By focusing sharply on one small region--Franconia--Fritz is able to go into great detail and to tease out some of the nuances, as well as supporting anecdotes, that makes this civil-military study special. While he occasionally goes on unwelcome detours--such as tracing the Niebelungen--in general, the book is a pleasure to read, full of information most readers--even military historians--are unlikely to have come across before. Also pleasing is the fact that his account does not stop on May 8, 1945, but continues for some time. His account of post-war German resistance reveals a Germany not nearly as pacified as the official U.S. Army volume on the occupation of Germany suggests.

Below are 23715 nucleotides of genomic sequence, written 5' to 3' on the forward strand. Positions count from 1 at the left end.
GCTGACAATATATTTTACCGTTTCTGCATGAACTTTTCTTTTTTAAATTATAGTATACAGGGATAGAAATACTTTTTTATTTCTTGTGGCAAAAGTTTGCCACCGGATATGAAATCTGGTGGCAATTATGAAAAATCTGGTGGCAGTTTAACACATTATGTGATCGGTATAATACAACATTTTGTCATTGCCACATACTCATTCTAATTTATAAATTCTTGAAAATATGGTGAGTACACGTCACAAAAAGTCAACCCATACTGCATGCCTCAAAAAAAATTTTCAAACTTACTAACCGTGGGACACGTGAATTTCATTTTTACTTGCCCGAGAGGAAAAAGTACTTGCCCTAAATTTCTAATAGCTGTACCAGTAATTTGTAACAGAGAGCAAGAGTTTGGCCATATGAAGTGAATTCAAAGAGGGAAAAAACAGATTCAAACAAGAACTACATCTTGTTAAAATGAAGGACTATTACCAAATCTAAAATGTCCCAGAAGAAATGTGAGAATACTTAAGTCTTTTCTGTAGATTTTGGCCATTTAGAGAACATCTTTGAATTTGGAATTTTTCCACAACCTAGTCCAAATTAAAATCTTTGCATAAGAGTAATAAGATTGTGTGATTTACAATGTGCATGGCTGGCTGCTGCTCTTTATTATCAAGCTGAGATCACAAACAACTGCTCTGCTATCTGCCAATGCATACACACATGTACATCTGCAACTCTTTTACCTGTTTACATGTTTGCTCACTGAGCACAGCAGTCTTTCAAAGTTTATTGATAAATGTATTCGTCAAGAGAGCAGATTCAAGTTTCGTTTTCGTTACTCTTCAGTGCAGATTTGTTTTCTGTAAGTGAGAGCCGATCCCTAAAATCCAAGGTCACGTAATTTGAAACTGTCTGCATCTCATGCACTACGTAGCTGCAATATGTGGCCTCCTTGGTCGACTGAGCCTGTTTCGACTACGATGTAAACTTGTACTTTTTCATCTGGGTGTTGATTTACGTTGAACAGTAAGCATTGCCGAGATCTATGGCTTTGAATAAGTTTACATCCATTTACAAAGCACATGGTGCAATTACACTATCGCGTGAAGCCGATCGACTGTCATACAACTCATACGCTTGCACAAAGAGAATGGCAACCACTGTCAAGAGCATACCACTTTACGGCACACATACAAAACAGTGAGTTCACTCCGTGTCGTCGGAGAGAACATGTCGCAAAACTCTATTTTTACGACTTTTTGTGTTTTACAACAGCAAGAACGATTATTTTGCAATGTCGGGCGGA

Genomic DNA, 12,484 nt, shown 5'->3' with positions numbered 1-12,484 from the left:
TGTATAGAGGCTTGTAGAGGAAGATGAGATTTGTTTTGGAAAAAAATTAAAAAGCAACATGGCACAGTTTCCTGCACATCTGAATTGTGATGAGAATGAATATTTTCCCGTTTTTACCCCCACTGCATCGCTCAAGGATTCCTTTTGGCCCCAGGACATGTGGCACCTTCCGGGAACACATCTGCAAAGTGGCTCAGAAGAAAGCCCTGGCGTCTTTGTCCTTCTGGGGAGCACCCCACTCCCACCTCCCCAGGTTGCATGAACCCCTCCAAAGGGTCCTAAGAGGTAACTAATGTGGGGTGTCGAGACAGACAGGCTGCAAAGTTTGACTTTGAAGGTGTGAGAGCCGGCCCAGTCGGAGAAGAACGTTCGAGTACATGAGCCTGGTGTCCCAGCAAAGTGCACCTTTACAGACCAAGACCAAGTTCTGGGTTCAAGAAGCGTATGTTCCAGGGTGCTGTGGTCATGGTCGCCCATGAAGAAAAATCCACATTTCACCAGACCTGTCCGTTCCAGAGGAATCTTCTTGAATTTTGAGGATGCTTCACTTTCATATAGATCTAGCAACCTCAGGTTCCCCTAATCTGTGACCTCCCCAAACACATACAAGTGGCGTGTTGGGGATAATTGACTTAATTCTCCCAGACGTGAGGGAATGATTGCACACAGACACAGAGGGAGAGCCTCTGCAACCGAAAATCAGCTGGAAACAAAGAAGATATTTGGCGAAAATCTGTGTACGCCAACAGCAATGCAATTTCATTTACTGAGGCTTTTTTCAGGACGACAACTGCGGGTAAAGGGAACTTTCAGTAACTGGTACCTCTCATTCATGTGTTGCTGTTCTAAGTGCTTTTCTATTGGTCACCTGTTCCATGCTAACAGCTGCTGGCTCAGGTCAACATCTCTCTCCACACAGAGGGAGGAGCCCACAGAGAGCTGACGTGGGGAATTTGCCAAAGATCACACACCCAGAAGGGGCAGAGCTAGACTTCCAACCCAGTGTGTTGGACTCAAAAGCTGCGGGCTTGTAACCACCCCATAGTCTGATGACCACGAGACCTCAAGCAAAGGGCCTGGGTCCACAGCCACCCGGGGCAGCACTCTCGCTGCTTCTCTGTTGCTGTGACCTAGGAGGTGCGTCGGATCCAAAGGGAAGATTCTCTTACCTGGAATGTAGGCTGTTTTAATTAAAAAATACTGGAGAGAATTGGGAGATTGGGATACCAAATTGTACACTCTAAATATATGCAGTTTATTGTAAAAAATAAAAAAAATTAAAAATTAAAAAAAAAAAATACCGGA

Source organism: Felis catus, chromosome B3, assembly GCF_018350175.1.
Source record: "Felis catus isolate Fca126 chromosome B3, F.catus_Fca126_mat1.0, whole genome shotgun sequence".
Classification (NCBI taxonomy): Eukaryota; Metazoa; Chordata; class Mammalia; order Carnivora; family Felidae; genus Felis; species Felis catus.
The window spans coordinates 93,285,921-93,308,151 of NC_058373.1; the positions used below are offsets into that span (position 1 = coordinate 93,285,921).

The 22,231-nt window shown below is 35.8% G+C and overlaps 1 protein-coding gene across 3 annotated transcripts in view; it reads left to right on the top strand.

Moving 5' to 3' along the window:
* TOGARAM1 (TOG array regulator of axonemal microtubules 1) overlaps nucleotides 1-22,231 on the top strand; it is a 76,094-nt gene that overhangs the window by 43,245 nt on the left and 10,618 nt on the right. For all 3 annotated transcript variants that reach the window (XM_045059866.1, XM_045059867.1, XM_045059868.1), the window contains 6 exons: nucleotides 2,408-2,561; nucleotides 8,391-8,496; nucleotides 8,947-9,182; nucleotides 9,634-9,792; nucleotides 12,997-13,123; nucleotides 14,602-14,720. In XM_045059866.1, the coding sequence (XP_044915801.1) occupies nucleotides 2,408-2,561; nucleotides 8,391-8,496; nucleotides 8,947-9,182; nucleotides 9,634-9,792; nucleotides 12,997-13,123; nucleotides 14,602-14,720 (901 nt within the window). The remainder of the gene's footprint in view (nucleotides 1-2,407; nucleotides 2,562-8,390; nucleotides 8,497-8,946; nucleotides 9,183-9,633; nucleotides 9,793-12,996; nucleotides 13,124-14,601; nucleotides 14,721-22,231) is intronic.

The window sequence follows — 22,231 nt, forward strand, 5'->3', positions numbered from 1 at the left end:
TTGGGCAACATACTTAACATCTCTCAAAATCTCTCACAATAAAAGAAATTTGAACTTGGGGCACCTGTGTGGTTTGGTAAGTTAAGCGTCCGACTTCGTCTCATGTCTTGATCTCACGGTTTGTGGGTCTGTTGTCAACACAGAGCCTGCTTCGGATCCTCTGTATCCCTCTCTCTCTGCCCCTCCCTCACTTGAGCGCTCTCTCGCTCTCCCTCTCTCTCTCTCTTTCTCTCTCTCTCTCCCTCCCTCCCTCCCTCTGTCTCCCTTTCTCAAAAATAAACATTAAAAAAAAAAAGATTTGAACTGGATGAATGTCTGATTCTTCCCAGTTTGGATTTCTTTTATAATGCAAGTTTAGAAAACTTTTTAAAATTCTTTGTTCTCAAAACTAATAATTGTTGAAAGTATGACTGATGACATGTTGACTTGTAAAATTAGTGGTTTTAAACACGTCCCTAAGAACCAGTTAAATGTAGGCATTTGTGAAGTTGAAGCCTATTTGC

In some cases, however, his sharp local focus leaves the reader awash in a sea of small towns, with no overall context. Although Fritz sets a context at the beginning of the book, discussing the mythical Alpine Redoubt in the minds of Allied military planners, that is the last time he looks at commanders. Even corps level and divisional level contexts are not typically provided--action is usually at the battalion level. This often provides confusion, especially as the situation was unusually fluid. The maps, alas, are almost useless in helping the reader sort this out.
Still, I could not help but be impressed by this study, which definitely is a worthy addition to our understanding of the late war campaigns in the west, as well as to our understanding of the last days of the Reich.